Mr. Geisler first takes issue with what he views as discrepancies between the ALJ’s evaluation of the medical evidence and his ultimate RFC assessment. On July 1, 2010, Curtis Buler, a “Rehabilitation Technical Specialist, ” completed an “Exploratory Career Assessment Report.” Mr. Buler opined that Mr. Geisler suffered from the following functional limitations: (1) impaired ability to follow complex instructions; (2) impaired ability to read or produce written communication; (3) difficulty initiating tasks without support; (4) limits in interpersonal skills, and history of assaultive behavior; (5) emotional instability interferes with performance; (6) experiences frequent conflict with co-workers or supervisors; and (7) self-reports limitations with memory. (Tr. 258-59). The ALJ assigned Mr. Buler’s opinion “moderate weight” because Mr. Buler’s opinion that Mr. Geisler “has no physical limitations and maintains the mental capacity to follow basic directions and routine procedures and simple (noncomplex) oral instructions is consistent with the medical evidence, subjective complaints, and treating source opinions that are relevant to the adjudicatory period.” (Tr. 19). While Mr. Geisler does not contest the weight the ALJ assigned to Mr. Buler’s opinion, Mr. Geisler argues that the ALJ erred by failing to include limitations in his RFC assessment based on Mr. Buler’s findings regarding Mr. Geisler’s inability to produce written communication, his difficulty in initiating tasks without support, his emotional instability, and his need for frequent repetition and clarification of directions. Pl.’s Mem. 6. Notably, however, by assigning Mr. Buler’s opinion “moderate weight, ” the ALJ was not required to adopt Mr. Buler’s findings wholesale. In addition to crediting portions of Mr. Buler’s opinion, the ALJ also cited several factors that weighed against its adoption. (Tr. 19) (noting that Mr. Buler’s opinion was made prior to the relevant time period and that Mr. Buler is not an acceptable medical source). Accordingly, the ALJ did not err by declining to include all of Mr. Buler’s specific findings in his RFC assessment. Moreover, I am not persuaded that the ALJ’s RFC assessment does not account for those findings. For example, common sense dictates that if Mr. Geisler is incapable of reading, he also cannot be expected to perform a job that involves writing. Likewise, the ALJ’s limitation to “only simple, routine, repetitive 1 or 2 step tasks” surely accommodates any need for frequent repetition and clarification of directions, as well as any difficulty initiating tasks without support. Finally, neither Mr. Buler nor Mr. Geisler has articulated how Mr. Geisler’s “emotional instability” interferes with his performance of work-related activities in any particular manner.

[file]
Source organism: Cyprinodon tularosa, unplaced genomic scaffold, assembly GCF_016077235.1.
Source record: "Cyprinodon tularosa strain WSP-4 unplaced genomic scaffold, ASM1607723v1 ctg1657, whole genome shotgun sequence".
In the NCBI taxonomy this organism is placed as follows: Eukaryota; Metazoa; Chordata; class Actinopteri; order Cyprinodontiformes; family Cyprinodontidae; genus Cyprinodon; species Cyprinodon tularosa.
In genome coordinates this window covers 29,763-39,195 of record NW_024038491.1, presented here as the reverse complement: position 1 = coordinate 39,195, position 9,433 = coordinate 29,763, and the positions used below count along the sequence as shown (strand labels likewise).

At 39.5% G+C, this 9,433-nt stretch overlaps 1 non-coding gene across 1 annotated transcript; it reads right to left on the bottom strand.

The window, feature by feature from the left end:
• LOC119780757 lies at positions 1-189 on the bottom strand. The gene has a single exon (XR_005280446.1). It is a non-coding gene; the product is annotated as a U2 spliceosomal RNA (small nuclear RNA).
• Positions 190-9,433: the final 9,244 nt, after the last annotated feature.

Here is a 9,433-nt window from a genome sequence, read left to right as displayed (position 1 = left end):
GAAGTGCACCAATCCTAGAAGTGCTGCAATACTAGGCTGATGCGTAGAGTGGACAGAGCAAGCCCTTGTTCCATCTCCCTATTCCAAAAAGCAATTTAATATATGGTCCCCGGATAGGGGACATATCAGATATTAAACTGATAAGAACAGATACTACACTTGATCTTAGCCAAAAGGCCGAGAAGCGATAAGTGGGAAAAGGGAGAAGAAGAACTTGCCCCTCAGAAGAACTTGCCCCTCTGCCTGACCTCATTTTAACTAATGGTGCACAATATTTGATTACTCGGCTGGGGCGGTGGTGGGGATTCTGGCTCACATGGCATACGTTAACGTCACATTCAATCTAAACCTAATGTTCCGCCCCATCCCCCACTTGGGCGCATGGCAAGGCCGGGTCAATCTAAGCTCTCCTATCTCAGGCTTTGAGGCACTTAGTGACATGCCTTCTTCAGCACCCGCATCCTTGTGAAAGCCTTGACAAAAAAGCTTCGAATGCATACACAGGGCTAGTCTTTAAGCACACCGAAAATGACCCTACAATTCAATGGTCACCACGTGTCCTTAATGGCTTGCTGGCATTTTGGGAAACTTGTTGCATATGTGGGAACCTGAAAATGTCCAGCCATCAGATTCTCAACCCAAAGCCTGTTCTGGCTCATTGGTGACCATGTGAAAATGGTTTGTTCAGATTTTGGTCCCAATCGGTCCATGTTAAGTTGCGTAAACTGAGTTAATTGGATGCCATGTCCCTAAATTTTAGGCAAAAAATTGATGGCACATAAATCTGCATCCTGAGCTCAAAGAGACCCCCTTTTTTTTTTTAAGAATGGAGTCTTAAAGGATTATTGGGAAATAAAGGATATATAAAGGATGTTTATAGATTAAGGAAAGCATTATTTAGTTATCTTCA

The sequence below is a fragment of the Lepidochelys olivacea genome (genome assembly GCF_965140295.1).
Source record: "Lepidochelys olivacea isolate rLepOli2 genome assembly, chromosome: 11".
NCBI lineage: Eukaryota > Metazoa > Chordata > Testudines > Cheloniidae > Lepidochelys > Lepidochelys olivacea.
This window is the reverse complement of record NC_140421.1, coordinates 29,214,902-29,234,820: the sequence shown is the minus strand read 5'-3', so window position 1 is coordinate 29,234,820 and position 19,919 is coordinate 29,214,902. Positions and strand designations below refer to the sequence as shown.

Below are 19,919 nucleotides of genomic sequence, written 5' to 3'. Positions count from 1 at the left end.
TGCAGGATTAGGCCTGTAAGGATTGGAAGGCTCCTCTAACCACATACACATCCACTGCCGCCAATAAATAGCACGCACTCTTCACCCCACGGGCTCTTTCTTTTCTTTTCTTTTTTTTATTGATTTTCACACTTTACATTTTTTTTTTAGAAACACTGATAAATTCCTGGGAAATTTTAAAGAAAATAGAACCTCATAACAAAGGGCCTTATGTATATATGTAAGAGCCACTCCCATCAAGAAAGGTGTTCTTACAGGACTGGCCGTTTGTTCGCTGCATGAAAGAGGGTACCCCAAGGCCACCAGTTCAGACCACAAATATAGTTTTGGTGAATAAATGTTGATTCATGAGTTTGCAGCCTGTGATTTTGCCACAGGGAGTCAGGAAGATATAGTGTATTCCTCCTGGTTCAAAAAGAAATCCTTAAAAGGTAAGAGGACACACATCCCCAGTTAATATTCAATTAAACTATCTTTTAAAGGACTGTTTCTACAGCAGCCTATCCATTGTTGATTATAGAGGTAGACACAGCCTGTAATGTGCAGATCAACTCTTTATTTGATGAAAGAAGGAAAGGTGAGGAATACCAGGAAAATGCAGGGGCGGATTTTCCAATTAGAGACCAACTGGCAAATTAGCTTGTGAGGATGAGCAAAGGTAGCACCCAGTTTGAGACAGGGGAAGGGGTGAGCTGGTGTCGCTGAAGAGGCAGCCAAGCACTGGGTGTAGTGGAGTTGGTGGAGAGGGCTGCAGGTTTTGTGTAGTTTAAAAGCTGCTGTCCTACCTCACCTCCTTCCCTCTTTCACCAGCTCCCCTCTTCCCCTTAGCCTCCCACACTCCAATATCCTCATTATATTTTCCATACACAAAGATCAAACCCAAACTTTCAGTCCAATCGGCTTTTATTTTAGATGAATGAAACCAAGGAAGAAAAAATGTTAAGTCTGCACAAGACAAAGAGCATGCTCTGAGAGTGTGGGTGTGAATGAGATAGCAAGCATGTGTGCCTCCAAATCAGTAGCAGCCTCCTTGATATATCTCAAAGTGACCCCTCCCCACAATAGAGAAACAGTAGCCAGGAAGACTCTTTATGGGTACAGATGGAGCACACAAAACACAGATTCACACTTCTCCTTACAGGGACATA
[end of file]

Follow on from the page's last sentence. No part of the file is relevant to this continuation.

The ALJ also assigned “significant weight” to the opinion of Mr. Geisler’s treating sources, Dr. Edelstein and Mr. Balius, “including their assessments for simple, routine, repetitive work not involving reading or written instructions.” (Tr. 19). Mr. Geisler argues that the ALJ erred by failing to include limitations in his RFC assessment based on those sources’ statements that Mr. Geisler would have difficulty performing simple, routine, repetitive tasks if he was under high stress, and that he would have difficulty performing written instructions. Pl.’s Mem. 6-7. First, the ALJ limited Mr. Geisler to a job that involves no reading, which certainly excludes written instructions. Moreover, assigning a medical opinion “significant weight, ” does not require the ALJ to adopt all of a physician’s findings. The ALJ specifically articulated which aspects of Dr. Edelstein’s and Mr. Balius’s opinion he was adopting, and those aspects did not include their statements regarding the impact of “high stress” on Mr. Geisler’s ability to perform simple, routine, repetitive tasks. The ALJ thus did not err by omitting from his RFC assessment a limitation explicitly related to stress. Additionally, the limitation to “only occasional contact with coworkers, supervisors, and/or the general public, ” likely decreases the level of stress involved in jobs that accommodate Mr. Geisler’s RFC assessment.